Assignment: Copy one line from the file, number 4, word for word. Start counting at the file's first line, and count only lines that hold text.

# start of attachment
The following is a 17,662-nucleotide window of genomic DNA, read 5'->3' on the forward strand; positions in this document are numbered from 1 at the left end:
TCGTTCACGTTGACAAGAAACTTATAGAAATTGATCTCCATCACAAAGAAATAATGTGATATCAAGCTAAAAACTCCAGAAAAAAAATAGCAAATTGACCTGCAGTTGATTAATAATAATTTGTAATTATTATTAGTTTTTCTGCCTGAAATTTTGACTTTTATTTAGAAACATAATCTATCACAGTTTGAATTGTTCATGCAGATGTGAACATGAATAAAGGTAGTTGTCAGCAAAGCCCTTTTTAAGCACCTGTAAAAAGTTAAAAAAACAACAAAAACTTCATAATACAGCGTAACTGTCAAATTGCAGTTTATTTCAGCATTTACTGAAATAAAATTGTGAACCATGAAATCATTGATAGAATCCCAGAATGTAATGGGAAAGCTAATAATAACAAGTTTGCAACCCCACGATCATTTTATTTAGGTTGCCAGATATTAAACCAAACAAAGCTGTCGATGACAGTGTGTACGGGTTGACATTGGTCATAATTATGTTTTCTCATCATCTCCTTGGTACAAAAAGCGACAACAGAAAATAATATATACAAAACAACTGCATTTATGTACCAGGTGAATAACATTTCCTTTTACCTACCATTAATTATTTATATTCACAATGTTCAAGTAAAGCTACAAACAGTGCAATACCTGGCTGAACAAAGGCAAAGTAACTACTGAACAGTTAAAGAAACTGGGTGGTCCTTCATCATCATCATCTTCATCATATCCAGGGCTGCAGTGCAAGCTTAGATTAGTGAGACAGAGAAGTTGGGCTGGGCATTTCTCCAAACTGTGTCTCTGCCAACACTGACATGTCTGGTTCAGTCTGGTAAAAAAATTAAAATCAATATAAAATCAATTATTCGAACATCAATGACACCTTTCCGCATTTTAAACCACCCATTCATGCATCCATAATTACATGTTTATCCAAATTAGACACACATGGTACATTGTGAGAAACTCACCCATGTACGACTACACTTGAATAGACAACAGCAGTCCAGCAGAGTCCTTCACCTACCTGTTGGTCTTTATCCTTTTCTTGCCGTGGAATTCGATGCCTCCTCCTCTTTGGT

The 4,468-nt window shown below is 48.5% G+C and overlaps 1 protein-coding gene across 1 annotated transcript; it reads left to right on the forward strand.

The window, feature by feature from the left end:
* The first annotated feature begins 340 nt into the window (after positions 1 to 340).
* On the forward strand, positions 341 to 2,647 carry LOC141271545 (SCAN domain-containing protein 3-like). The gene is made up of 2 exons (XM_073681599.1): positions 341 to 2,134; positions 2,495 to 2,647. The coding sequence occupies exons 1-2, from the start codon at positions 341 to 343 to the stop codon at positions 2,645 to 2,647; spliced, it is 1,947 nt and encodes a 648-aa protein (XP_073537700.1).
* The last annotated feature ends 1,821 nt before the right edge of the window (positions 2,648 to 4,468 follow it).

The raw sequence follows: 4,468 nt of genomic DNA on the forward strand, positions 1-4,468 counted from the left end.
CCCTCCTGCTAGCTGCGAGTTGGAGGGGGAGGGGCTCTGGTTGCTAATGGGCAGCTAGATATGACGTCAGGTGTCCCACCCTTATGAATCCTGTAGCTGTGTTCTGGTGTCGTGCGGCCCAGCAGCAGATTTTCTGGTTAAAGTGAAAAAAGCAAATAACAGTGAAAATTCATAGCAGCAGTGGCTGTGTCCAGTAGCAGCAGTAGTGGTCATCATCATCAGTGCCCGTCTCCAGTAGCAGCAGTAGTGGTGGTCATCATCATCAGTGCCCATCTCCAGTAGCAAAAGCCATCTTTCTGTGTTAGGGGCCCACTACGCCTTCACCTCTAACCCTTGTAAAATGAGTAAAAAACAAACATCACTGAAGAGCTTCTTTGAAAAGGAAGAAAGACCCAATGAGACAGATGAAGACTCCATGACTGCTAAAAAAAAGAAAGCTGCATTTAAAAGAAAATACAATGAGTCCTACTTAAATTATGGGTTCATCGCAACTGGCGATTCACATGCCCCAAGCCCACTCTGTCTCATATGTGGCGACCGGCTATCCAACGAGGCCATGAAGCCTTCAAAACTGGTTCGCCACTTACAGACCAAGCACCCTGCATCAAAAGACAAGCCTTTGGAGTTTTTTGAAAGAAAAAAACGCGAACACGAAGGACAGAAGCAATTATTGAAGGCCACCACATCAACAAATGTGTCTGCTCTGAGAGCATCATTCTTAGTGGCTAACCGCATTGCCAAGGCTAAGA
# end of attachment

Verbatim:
The window, feature by feature from the left end: